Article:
How Your Market-Based Pay Program Perpetuates Gender Pay Inequity
Some years ago, the compensation profession turned its back on the sensible pay programs that had been growing and evolving throughout the business world, and allowed itself to fall prey to vendors (primarily market pay data vendors, not surprisingly) who told them that “market-based” pay programs were the answer to all their needs. In doing so, the profession has helped to enshrine gender pay inequities and increase by decades the amount of time it will take for women to earn what they are worth.
How does this work? Isn’t following the market, by definition, “fair?” After all, the Equal Pay Act and all our other employment discrimination laws allow for it, so it must be fair!
Nope. Sorry. The market discriminates. We all know it does. We all know that jobs typically held by women are paid less. Why? History, for one thing. Bargaining power, for another. Many women prefer flexibility, and will take less pay to achieve it. Some professions (e.g., librarians) lend themselves to flexible work schedules, and pay can be be lower regardless of the qualifications of the people in them. Some industries, such as manufacturing, simply don’t “value” the “soft” jobs, whether they are in accounting, nursing, marketing or other professions with a strong female contingent. It really doesn’t matter why any more, because we’re not talking about deliberate discrimination here — we’re talking about the kind of discrimination that comes from ignorance.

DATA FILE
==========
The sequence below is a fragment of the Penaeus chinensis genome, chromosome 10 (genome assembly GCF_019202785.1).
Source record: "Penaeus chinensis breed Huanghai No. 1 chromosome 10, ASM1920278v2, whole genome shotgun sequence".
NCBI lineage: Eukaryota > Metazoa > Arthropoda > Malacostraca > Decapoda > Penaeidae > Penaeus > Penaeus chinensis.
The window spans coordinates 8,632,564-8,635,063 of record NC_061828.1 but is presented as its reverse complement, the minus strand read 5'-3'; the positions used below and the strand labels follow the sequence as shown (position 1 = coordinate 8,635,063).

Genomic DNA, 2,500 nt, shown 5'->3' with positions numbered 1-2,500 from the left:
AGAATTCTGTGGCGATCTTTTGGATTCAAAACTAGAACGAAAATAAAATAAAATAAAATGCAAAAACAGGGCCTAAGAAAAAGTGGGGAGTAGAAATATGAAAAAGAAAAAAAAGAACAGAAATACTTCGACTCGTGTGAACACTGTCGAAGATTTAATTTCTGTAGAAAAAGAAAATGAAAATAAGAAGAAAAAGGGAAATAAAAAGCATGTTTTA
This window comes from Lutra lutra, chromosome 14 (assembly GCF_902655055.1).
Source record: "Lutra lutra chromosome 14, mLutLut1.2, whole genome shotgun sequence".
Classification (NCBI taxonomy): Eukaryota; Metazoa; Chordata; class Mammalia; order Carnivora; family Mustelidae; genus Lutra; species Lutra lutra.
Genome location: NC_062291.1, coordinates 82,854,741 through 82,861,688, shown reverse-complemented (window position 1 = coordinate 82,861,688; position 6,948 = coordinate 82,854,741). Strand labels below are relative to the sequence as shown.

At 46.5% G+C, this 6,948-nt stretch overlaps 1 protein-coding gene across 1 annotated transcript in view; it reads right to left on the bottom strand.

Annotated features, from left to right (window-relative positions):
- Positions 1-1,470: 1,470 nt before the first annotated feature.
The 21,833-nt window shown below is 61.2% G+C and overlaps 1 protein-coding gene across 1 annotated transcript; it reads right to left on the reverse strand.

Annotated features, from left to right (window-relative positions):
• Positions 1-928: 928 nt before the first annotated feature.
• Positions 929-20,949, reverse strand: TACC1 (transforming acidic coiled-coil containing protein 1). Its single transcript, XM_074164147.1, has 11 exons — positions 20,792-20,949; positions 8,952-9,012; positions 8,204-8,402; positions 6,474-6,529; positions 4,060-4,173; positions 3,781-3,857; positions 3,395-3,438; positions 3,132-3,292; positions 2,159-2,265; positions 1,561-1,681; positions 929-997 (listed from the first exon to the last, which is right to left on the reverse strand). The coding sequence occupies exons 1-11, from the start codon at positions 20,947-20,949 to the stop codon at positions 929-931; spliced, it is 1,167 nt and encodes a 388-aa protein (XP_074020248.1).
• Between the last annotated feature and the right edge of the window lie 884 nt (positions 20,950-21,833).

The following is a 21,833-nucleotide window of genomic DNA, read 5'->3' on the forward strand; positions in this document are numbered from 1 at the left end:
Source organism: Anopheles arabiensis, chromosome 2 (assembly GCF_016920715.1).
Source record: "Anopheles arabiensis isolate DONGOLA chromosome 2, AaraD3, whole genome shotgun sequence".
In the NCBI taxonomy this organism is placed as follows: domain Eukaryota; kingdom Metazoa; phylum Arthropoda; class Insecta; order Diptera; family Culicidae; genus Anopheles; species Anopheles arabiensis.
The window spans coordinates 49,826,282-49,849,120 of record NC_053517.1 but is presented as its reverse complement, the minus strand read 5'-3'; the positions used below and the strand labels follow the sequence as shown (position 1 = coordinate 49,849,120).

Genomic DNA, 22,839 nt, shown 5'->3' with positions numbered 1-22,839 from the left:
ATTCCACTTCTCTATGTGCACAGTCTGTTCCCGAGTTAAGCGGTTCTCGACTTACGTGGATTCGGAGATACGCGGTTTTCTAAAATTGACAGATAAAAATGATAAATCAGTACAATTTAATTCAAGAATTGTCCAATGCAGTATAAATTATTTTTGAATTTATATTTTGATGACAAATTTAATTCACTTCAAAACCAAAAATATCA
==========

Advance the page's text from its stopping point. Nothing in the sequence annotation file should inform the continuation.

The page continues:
The bottom line is that the market does not take into account the value of jobs to an organization. In even the most rudimentary job evaluation approach, we can see that jobs of equal value to the organization are often paid differently in the market. When two jobs have equal value, we will always pay the one with the higher market rate what we need to pay — but paradoxically, despite the fact that we know that two jobs are equally valuable to us, we will take advantage of one group of people because the market allows us do it.
Sure, you can stick your head in the sand and say “well, as long as we don’t measure job value, we don’t have to know what we’re doing.” Whether you use a formal internal equity model or not, those two jobs will still have the same value to your organization. Whether you officially “know” it or not, you are still perpetuating a pay method that allows one group of people, providing the same value to your organization, to be paid less, solely on the basis of their gender.
Rather than fighting a meaningless and silly battle against the supposed evils of “comparable worth,” simply because we don’t like where the message is coming from, employers should embrace the fact that the way to become an “employer of choice” is to show that they reward employees based the contributions they make. Of course, it is also up to each and every employee to try and choose to work in places where employers actually value contributions — making employers see the value in doing that.
For more information on how creating truly equitable compensation plans is a business “best practice,” contact Merces.